Coronavirus: Britons returning from northern Italy told to self-isolate

Britons returning from northern Italy are being told to self-isolate in the UK if they show coronavirus symptoms.

Health Secretary Matt Hancock said people with flu-like symptoms who have been north of Pisa are asked to stay at home for 14 days.

The advice also applies to anyone who recently returned from Italy's quarantined towns even if they have no symptoms, he said.

Italy has put 11 towns in Lombardy and Veneto into lockdown.

Police are manning checkpoints around the towns in quarantine, after 229 people have tested positive for the virus and seven died.

Some travellers suggested UK authorities were too slow to respond to the outbreak in Italy, where the number of confirmed cases spiked over four days.

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Milly Phillips, a GP from Oxford, told the BBC she developed a flu-like illness on Saturday after returning from Venice two days earlier - but NHS 111 had said Italy was not "on the list" of affected places.

She said: "I've worked for the NHS for 20 years and it's the first time I've been frustrated by the bureaucracy."

Several schools - including Brine Leas School in Cheshire, Salendine Nook High School in Yorkshire, Newquay Tretherras and Penair School in Cornwall - advised staff and students to stay home, after they returned from skiing trips in northern Italy.

And Cransley School, a private school in Cheshire, closed after 29 pupils and five members of staff returned from a Lombardy ski resort.

Headmaster Richard Pollock told parents in an email that he was going further than the advice from Public Health England "to completely minimise" the potential spread of infection and to carry out a deep clean of the school.

Stephen Paskins, who is due to fly back to Bristol from Venice on Wednesday, told the BBC there were fewer tourists in the city, more police and more people wearing face masks.

"The only way to get about is via public transport so keeping away from people is impossible. Everyone is still visiting the landmarks even though you can't enter," he said.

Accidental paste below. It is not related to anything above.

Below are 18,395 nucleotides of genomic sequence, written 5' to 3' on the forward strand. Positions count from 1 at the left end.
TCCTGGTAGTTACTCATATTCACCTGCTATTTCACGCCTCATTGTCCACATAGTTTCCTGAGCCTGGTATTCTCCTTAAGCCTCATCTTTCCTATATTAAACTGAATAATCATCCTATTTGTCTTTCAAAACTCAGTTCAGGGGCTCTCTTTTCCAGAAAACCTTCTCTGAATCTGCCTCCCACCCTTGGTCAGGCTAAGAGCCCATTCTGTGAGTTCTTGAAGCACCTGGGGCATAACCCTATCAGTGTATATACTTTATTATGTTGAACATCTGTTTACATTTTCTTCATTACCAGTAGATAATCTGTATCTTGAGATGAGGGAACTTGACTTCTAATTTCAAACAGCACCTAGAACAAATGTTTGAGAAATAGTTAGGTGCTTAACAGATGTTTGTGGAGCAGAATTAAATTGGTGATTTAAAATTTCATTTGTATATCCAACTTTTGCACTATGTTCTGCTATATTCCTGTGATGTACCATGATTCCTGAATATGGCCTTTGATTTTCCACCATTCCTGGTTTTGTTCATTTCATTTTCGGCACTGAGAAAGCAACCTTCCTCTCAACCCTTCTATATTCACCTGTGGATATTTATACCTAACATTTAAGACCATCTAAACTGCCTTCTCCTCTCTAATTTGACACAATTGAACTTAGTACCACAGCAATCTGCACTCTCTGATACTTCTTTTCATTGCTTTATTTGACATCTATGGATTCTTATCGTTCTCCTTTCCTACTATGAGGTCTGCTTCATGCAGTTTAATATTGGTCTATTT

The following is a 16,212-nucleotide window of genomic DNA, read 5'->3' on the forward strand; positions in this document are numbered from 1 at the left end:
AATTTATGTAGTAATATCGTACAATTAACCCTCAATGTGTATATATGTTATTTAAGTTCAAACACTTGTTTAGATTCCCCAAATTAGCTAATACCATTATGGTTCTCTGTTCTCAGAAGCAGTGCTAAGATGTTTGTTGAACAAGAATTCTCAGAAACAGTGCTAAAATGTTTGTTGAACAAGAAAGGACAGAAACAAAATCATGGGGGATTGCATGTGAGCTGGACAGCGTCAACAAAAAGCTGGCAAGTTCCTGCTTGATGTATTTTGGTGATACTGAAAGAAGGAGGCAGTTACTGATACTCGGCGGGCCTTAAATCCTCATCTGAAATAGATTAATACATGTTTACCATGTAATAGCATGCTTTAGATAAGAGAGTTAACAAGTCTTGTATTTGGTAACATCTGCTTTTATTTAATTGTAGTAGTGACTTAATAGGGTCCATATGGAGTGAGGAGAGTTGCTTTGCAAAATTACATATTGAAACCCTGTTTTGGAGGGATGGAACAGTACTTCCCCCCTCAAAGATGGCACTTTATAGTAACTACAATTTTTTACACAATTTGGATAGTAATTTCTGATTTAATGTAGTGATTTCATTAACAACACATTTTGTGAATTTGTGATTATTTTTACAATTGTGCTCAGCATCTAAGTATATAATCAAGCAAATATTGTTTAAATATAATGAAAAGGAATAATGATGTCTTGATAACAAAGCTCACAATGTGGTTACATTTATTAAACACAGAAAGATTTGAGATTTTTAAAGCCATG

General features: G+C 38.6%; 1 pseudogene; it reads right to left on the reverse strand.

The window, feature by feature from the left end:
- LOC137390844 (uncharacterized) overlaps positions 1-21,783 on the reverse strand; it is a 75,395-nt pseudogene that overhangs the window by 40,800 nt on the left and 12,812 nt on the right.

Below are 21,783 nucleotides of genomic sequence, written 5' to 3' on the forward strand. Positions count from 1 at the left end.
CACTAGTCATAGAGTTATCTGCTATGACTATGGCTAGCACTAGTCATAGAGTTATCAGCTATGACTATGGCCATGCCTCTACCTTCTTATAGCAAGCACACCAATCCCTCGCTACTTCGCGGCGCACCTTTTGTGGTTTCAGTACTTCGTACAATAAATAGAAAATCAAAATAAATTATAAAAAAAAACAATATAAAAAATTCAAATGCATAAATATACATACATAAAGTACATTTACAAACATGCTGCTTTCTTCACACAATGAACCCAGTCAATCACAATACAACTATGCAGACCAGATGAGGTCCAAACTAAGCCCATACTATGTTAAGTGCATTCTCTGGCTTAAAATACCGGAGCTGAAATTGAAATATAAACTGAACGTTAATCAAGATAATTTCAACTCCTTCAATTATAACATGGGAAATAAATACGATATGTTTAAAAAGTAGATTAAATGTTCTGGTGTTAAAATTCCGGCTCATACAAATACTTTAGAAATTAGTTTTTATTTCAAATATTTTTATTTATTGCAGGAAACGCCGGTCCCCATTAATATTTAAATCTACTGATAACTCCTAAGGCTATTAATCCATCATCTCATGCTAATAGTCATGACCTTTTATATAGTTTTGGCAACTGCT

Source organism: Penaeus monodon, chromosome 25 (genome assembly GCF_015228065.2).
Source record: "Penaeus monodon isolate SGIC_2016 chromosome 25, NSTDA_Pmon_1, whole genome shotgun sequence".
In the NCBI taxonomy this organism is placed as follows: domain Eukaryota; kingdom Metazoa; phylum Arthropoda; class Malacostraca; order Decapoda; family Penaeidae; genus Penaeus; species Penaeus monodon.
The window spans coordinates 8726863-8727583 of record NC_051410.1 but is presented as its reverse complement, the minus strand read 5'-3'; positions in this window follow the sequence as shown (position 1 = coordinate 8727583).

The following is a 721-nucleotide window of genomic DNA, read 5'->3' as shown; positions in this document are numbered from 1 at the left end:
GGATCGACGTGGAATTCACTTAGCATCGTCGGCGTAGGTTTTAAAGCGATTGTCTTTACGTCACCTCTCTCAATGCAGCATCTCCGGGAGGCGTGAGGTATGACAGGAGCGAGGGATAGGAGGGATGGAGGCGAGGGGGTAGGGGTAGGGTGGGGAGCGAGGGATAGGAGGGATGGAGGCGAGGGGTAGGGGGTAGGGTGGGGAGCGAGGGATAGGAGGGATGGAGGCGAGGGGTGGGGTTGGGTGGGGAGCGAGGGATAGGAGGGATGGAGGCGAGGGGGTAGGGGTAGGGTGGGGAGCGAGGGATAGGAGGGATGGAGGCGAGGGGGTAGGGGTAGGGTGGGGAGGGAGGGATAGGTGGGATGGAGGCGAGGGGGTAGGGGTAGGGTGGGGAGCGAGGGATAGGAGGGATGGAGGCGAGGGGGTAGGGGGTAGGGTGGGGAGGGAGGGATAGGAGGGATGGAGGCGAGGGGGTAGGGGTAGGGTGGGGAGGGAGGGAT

Meanwhile, a hotel in Tenerife has been locked down with up to 1,000 guests inside after a visiting Italian doctor tested positive for the coronavirus.

Mr Hancock said the travel advice to Italy, which attracts about three million British visitors each year, has not changed and there were no plans to stop flights from the country.

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"If you look at Italy, they stopped all flights from China and they're now the worst affected country in Europe," he said.

Major events in northern Italy have been cancelled, cut short or rescheduled, including the Venice Carnival and Bologna book fair.

The quarantined towns in Italy are Bertonico, Casalpusterlengo, Castelgerundo, Castiglione d'Adda, Codogno, Fombio, Maleo, San Fiorano, Somaglia, Terranova dei Passerini - all in Lodi province in Lombardy - and Vo' Euganeo in Padova province, Veneto.

The updated advice means people returning from these Italian towns, or Iran, parts of South Korea and Hubei province in China - where the outbreak began - are being asked to call NHS 111, stay indoors and avoid contact with others, even if they do not have symptoms.

Anyone coming back from other parts of northern Italy and several Asian countries affected by the virus is advised to self-isolate and call NHS 111 if they develop symptoms.

The NHS says the symptoms of Covid-19, the illness caused by the coronavirus, are a cough, a high temperature and shortness of breath - but they could also indicate other common illnesses such as a cold or flu.

Mr Hancock said he was not aware of any British citizens currently in the Italian quarantine area, but he said anyone there should contact the embassy in Rome.

'We expect more cases'

After the World Health Organization warned that countries should do more to prepare for a possible pandemic, the health secretary said that the UK had already done "a huge amount of work".

"Once it gets to that point there isn't a way to stop it coming into the UK in a big way," Mr Hancock said.

"It is not yet clear that it will become a pandemic - the number of cases in China has been slowing over the last couple of weeks and we are relatively confident that information is correct."

In other developments worldwide:

China reported 508 new infections on Monday as the death toll rose by 71 to 2,663In South Korea, 10 people have died after contracting the virus, with the number of people infected reaching 977

Japan has now confined more than 850 people with the virus, mostly from the quarantined Diamond Princess cruise linerThree more deaths have been recorded in Iran, state media says, bringing the death toll there to 15

Mr Hancock said if other countries where the number of cases are growing "get their response right", there is still the possibility that the outbreak will remain small in the UK.

He said: "We still expect more cases but at the moment there are 13 cases in the UK."

The latest cases in the UK were four passengers who returned from the Diamond Princess cruise ship, which had been quarantined in Japan.

They were among 30 Britons and two Irish citizens who arrived at Arrowe Park Hospital in Wirral for two weeks of isolation on Saturday